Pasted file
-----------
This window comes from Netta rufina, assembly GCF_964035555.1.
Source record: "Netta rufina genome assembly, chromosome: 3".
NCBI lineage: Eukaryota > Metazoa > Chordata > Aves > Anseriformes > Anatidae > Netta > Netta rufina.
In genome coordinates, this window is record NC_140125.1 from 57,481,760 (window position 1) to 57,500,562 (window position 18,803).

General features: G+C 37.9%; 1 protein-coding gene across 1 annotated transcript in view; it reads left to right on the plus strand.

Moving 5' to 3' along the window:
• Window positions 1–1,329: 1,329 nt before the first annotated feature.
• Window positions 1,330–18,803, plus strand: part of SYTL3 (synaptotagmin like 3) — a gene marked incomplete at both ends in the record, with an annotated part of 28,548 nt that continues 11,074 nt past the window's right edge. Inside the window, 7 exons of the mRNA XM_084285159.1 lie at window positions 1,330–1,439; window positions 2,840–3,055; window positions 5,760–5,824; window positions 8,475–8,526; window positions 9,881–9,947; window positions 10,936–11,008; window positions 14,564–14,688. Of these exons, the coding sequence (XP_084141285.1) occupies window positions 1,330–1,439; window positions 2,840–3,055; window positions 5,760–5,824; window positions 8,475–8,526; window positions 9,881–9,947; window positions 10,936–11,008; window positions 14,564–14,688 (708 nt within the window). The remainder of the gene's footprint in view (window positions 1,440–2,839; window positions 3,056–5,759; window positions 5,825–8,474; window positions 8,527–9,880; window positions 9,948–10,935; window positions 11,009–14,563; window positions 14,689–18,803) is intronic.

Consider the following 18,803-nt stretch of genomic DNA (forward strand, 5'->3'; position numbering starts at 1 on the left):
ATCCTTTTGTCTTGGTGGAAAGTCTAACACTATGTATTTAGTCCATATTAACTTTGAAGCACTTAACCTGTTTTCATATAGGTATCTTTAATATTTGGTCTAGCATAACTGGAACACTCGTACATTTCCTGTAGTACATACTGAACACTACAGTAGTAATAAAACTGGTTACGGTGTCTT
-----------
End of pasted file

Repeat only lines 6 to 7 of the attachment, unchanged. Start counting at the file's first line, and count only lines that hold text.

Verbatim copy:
Moving 5' to 3' along the window:
• Window positions 1–1,329: 1,329 nt before the first annotated feature.